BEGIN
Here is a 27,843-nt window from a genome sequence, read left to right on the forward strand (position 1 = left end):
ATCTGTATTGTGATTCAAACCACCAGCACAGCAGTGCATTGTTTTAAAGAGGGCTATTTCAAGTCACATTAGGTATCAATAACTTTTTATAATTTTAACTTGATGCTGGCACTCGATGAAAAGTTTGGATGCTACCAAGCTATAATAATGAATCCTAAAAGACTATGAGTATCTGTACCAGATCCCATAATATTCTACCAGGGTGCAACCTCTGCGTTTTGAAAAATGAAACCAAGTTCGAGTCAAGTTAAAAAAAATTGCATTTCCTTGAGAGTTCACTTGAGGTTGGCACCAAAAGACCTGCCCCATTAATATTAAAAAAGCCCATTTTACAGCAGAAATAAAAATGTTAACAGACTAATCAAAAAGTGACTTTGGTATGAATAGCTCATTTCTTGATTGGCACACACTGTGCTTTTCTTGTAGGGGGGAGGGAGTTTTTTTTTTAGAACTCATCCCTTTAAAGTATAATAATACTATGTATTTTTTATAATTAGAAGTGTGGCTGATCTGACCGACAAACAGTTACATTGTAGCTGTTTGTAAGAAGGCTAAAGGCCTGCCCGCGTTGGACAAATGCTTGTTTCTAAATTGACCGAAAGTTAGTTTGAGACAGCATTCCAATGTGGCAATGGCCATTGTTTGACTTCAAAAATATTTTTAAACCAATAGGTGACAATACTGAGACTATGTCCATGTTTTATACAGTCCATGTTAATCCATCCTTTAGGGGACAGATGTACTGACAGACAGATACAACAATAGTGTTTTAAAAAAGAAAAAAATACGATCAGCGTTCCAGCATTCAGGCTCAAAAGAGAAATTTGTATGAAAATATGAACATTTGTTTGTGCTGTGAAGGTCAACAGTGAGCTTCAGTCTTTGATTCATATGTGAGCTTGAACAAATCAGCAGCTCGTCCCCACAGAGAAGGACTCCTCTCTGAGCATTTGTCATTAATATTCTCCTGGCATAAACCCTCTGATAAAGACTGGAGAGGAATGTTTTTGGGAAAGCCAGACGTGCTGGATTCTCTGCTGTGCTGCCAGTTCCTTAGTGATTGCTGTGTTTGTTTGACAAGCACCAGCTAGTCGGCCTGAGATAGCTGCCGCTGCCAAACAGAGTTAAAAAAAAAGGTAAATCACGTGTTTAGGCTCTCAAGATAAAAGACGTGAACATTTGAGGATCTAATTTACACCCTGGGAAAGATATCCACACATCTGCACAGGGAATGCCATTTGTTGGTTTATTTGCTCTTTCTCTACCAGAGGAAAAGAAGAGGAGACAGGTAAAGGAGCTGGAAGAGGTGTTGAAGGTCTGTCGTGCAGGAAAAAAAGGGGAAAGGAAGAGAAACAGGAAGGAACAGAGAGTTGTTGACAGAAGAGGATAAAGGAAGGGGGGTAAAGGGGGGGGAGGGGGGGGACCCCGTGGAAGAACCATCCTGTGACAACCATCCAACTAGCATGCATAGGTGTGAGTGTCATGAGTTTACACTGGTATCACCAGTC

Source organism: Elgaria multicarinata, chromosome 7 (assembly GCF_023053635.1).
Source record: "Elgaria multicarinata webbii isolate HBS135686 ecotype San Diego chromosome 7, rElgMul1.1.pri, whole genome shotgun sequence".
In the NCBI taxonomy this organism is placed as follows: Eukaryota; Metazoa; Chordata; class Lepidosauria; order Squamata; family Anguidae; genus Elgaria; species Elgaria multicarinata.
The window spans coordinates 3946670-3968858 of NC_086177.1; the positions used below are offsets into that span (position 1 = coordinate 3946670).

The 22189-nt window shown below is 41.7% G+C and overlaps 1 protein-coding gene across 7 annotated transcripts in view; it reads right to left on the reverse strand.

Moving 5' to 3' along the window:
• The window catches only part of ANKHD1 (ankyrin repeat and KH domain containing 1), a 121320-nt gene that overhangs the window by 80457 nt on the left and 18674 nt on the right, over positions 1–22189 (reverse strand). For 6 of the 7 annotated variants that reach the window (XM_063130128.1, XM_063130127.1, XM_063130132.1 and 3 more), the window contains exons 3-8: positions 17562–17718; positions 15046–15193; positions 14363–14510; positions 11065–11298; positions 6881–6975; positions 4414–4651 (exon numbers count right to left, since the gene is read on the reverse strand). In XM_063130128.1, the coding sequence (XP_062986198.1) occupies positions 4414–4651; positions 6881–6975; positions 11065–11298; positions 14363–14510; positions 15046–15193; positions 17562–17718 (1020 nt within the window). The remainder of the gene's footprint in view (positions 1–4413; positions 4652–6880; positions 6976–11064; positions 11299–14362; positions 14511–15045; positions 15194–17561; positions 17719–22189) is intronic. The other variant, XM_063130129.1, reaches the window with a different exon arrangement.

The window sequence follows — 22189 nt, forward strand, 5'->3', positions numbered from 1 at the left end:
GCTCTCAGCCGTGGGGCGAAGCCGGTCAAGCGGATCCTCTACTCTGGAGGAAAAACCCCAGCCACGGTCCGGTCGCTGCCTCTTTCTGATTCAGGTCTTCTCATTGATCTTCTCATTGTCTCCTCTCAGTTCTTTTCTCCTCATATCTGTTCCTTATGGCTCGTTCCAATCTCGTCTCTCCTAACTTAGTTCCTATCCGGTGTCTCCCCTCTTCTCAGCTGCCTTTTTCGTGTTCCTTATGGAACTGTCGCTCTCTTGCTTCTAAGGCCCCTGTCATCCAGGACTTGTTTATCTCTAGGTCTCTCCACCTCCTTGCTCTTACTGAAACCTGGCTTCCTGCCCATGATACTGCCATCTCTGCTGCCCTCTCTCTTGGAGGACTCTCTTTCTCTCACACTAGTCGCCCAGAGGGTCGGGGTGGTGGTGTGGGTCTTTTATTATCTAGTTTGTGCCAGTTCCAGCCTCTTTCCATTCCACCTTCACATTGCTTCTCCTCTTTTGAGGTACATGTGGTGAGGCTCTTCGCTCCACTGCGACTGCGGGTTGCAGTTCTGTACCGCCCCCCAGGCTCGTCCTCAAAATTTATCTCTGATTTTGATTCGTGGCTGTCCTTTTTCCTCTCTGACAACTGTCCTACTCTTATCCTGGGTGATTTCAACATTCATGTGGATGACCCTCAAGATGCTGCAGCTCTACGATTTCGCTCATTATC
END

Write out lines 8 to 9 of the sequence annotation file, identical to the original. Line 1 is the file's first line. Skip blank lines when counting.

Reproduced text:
Moving 5' to 3' along the window:
• The window catches only part of ANKHD1 (ankyrin repeat and KH domain containing 1), a 121320-nt gene that overhangs the window by 80457 nt on the left and 18674 nt on the right, over positions 1–22189 (reverse strand). For 6 of the 7 annotated variants that reach the window (XM_063130128.1, XM_063130127.1, XM_063130132.1 and 3 more), the window contains exons 3-8: positions 17562–17718; positions 15046–15193; positions 14363–14510; positions 11065–11298; positions 6881–6975; positions 4414–4651 (exon numbers count right to left, since the gene is read on the reverse strand). In XM_063130128.1, the coding sequence (XP_062986198.1) occupies positions 4414–4651; positions 6881–6975; positions 11065–11298; positions 14363–14510; positions 15046–15193; positions 17562–17718 (1020 nt within the window). The remainder of the gene's footprint in view (positions 1–4413; positions 4652–6880; positions 6976–11064; positions 11299–14362; positions 14511–15045; positions 15194–17561; positions 17719–22189) is intronic. The other variant, XM_063130129.1, reaches the window with a different exon arrangement.